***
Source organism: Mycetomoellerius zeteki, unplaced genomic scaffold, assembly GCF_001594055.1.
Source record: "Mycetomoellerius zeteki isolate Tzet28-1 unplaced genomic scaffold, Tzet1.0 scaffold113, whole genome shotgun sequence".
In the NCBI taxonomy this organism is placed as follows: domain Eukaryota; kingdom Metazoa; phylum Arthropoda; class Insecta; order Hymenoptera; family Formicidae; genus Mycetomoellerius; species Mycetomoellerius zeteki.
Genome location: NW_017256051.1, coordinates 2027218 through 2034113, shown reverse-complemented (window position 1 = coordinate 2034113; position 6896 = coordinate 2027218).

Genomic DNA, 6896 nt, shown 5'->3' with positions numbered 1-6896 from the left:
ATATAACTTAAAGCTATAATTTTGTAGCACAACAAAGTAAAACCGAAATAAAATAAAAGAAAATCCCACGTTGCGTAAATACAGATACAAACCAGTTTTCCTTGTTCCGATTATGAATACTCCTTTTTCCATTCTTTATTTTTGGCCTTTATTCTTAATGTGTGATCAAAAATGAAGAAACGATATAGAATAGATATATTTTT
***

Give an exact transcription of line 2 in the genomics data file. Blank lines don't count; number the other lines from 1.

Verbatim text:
Source record: "Mycetomoellerius zeteki isolate Tzet28-1 unplaced genomic scaffold, Tzet1.0 scaffold113, whole genome shotgun sequence".